Japanese artist Takahiro Shibata’s glasses were fogging up because of his face mask – a problem that has become familiar to many spectacles wearers during the coronavirus pandemi
- Last Updated: September 24, 2020, 7:46 PM IST
FOLLOW US ON:
If you wear glasses, the COVID-19 and the ensuing new normal of wearing masks must have brought with it a problem particular only to wearers of glasses.
Japanese artist Takahiro Shibata’s glasses were fogging up because of his face mask – a problem that has become familiar to many spectacles wearers during the coronavirus pandemic.
But Shibata decided to turn the annoying side effect into a one-of-a-kind piece of art. The more his glasses fog up, the hotter and steamier the noodle soup on his “ramen mask” appears to be.
Shibata, an animator and artist, initially set out to solve the problem bugging many a spectacles wearer who dons a mask to protect themselves from COVID-19.
But once he discovered that was impossible, he decided to have some fun instead.
The 3D ramen mask, made from felt and clay, has everything you’d want in a real bowl of the noodle soup. Shibata’s nose disappears into chashu braised pork, green onions, bamboo shoots, and a slice of fish cake.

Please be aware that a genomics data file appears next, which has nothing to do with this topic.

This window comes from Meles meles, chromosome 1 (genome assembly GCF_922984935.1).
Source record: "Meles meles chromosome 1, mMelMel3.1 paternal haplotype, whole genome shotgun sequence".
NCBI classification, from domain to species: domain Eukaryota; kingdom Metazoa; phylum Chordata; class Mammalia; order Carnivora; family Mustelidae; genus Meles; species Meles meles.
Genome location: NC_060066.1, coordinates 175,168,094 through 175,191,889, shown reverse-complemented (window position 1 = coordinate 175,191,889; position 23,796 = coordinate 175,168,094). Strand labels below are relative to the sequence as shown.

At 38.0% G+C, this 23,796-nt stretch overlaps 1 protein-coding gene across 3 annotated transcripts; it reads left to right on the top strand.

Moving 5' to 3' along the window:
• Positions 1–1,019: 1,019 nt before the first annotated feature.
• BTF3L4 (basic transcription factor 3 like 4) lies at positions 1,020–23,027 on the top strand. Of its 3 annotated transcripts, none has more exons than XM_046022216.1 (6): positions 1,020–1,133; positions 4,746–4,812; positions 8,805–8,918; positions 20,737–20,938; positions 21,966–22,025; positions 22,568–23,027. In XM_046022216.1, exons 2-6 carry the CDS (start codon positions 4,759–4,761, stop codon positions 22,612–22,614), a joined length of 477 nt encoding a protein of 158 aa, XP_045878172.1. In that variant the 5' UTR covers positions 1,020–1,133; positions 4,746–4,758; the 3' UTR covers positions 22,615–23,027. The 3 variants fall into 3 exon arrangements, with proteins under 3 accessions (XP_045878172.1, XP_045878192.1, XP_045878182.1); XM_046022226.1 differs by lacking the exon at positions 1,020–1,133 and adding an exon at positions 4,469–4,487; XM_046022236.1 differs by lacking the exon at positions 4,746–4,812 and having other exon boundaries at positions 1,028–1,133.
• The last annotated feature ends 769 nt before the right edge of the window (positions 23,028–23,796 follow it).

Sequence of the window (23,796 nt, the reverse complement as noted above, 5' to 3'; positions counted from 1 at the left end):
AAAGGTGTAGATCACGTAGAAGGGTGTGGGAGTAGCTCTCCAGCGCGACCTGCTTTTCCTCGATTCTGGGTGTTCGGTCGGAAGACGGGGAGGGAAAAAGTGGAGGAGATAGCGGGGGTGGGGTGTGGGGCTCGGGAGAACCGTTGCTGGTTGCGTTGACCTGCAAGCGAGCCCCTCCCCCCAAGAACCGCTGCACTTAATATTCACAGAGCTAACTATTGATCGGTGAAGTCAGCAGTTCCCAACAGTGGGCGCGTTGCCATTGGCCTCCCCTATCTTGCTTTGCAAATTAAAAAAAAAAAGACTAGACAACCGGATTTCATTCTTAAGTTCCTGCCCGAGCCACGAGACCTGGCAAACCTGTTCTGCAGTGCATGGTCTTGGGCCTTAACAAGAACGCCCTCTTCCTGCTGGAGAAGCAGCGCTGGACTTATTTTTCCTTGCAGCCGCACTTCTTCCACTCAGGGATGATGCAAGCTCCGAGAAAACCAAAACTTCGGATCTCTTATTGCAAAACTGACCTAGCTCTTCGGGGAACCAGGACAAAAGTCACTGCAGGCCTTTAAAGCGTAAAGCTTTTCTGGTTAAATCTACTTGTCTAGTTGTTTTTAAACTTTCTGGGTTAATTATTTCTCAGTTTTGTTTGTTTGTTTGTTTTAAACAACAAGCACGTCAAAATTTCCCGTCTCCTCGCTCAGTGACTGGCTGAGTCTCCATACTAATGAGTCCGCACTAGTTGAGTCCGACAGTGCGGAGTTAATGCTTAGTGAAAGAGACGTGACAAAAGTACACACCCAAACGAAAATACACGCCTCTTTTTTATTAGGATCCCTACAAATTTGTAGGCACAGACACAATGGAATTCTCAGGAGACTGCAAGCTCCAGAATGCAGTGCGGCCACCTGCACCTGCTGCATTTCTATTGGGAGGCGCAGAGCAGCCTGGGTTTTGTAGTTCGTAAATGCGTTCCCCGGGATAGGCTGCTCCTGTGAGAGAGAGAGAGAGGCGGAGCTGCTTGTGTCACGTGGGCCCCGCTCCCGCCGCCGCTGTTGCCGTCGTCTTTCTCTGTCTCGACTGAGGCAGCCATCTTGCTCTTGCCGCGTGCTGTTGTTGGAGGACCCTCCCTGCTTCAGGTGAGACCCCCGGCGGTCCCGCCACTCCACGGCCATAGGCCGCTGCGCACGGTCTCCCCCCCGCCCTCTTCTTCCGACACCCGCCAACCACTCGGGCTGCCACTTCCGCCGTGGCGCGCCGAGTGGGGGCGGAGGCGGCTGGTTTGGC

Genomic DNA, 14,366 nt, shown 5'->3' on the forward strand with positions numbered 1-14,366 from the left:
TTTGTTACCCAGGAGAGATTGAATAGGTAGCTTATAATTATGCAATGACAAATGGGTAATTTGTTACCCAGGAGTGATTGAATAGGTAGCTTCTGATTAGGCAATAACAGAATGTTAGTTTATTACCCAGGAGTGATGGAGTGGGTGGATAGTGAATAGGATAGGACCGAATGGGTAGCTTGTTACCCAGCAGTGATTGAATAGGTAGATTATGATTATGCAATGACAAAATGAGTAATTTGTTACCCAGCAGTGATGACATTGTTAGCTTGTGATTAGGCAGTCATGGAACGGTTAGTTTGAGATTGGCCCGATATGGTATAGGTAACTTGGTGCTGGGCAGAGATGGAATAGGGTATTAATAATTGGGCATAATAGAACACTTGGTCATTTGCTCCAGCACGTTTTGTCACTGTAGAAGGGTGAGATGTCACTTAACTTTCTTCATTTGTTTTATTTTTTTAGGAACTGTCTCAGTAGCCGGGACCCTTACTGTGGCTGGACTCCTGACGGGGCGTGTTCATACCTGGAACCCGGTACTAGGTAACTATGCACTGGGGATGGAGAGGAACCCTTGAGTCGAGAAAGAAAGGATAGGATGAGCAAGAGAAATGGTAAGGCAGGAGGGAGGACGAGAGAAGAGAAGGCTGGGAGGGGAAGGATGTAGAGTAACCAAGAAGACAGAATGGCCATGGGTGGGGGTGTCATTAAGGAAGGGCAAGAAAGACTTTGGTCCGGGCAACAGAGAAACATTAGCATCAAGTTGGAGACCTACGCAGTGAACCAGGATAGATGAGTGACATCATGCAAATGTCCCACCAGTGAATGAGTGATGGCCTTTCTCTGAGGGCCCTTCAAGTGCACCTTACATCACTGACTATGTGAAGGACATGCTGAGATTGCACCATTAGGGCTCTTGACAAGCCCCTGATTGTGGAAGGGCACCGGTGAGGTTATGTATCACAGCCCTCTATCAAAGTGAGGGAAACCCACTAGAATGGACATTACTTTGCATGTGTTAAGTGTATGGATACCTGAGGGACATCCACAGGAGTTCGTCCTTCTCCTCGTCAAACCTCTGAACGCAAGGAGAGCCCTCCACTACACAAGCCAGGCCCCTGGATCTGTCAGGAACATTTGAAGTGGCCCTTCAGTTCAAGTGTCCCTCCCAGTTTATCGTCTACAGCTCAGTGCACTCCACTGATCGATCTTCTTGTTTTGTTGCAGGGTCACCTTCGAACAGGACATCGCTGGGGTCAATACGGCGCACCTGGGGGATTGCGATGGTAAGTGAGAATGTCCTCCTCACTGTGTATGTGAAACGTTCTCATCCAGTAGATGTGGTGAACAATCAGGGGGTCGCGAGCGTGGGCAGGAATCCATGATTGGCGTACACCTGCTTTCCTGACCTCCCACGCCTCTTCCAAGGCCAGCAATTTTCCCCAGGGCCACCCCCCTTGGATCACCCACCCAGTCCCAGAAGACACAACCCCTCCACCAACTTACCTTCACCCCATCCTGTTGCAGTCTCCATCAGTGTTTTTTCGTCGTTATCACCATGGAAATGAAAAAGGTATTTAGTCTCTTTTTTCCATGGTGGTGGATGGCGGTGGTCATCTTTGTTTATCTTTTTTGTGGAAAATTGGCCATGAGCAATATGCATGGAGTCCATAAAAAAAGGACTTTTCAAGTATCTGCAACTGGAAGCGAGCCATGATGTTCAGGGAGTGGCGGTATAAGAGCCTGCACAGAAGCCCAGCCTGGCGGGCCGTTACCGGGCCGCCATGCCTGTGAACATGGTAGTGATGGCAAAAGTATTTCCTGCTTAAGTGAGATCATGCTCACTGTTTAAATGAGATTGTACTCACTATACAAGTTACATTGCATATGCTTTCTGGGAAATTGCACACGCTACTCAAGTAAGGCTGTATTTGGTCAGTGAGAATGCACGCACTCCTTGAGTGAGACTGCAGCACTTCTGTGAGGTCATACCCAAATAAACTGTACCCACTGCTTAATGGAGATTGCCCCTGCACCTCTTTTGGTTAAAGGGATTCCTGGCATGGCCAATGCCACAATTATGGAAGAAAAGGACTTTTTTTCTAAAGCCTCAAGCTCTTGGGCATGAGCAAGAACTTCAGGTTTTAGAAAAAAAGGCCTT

Shibata, who said he wanted “to cheer people up a little bit”, has no plans to sell the mask along with his other artwork. Although he may not be wearing it much either.
“The ‘bowl’ is filled with cotton and it weighs almost as heavy as a stuffed toy,” he said. “So it doesn’t feel comfortable when I put it on.”
This is nit the first mask innovation that Japan has come up with. In June, a pair of Japanese firms came up with a fabric that can produce small amounts of electricity powered by movement, allowing clothing to zap microbes and bacteria as you go about your day.
The firms touted the wonder fabric had the ability to do everything from curbing body odour to offering the ideal material for protective gear like face masks.
The fabric jointly developed by electronics company Murata Manufacturing and Teijin Frontier, dubbed PIECLEX, generates power from the expansion and contraction of the material itself, including when worn by someone moving around.
(With inputs from Reuters)